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Article
September 1972

Learning Disabilities—The New Problem

Arch Ophthalmol. 1972;88(3):239-240. doi:10.1001/archopht.1972.01000030241001
Abstract

Ophthalmologists are often the first referral source for the school child with a reading problem. The referring teacher or school nurse correctly assumes that an examination for eye disease should be one of the first things considered when a child is having trouble with the near tasks of vision; eg, reading. Occasionally, an ocular problem is discovered: hyperopia, iritis, congenital cataract, or hereditary macular disease. But most often, the results of complete visual analysis are normal.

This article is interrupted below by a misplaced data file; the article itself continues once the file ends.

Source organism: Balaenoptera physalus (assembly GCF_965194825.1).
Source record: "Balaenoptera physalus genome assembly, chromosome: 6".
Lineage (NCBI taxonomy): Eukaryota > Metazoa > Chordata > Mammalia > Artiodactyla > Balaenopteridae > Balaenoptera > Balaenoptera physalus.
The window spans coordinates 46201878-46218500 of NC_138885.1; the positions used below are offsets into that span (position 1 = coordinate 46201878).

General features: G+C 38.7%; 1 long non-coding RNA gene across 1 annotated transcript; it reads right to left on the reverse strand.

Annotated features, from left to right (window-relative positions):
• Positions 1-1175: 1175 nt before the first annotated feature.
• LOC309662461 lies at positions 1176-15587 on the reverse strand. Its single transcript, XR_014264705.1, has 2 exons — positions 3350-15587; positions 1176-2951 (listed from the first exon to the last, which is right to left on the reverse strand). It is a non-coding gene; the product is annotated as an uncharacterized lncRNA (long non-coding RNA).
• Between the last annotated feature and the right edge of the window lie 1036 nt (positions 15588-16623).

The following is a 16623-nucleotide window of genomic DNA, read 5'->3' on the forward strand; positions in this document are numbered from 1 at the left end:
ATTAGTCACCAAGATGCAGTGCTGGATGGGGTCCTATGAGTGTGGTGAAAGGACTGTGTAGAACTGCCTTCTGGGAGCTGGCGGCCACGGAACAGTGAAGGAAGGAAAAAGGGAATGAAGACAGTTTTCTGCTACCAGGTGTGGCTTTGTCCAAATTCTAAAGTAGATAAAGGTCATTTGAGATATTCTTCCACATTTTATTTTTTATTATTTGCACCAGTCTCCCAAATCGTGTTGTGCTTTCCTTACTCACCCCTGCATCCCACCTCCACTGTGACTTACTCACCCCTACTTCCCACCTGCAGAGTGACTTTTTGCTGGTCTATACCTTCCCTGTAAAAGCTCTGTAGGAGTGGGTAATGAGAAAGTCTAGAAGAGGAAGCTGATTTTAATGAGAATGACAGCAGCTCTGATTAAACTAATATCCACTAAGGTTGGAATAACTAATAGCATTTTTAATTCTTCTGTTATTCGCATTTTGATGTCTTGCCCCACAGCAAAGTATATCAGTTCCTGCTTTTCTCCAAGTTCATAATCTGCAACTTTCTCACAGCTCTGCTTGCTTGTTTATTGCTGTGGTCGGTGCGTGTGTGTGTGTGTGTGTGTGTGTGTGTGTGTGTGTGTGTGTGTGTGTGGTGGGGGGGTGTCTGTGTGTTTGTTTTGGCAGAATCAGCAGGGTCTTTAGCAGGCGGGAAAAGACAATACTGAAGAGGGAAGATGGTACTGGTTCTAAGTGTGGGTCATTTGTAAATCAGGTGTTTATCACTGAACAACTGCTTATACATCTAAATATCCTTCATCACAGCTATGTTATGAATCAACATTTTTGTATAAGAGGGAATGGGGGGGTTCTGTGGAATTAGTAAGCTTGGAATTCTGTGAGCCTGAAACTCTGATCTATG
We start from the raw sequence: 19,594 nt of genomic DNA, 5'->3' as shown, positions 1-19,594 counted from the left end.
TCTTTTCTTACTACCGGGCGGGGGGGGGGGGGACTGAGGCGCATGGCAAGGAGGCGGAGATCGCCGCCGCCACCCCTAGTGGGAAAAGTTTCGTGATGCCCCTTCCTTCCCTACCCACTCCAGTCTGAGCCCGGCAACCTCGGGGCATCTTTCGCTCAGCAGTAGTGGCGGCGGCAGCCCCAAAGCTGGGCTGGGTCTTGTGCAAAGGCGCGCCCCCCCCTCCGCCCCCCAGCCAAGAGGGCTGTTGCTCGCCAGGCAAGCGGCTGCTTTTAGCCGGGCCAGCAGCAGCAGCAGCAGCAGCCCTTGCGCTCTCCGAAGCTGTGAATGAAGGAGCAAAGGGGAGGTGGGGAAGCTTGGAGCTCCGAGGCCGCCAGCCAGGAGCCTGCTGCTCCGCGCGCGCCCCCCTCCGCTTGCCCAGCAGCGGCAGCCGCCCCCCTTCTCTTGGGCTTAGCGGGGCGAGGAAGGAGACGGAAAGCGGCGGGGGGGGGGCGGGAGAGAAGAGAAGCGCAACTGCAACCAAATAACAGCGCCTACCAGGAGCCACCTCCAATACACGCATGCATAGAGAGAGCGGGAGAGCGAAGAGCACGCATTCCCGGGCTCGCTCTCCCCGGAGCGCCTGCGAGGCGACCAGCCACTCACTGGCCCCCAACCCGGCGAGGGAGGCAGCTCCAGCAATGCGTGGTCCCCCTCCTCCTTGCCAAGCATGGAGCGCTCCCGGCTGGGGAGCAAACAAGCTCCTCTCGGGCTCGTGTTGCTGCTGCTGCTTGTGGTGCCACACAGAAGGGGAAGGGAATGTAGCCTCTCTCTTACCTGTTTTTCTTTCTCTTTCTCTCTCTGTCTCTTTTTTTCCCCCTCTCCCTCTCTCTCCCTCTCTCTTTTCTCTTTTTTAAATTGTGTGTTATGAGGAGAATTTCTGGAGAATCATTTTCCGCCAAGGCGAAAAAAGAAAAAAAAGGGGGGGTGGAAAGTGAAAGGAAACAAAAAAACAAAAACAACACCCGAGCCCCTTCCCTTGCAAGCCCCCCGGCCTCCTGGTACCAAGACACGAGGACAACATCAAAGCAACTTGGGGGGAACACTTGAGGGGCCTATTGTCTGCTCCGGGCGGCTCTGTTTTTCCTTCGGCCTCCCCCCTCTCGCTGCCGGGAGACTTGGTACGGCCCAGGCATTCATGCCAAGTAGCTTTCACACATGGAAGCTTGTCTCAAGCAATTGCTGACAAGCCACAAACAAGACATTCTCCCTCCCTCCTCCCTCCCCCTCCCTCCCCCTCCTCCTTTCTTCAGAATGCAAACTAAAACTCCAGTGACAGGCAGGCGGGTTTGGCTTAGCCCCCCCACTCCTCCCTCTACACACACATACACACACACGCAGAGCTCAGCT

The next referral sources can include the child's pediatrician. Because learning disability is a heterogeneous group and various degrees of brain dysfunction may be demonstrated, both a neurological examination and an encephalogram may be necessary.1 A psychological-educational evaluation may be done, and conferences with the school personnel usually determine the choice of treatment for the child.

In some areas, a new problem has confronted the educator of school children, that of visual-perception training

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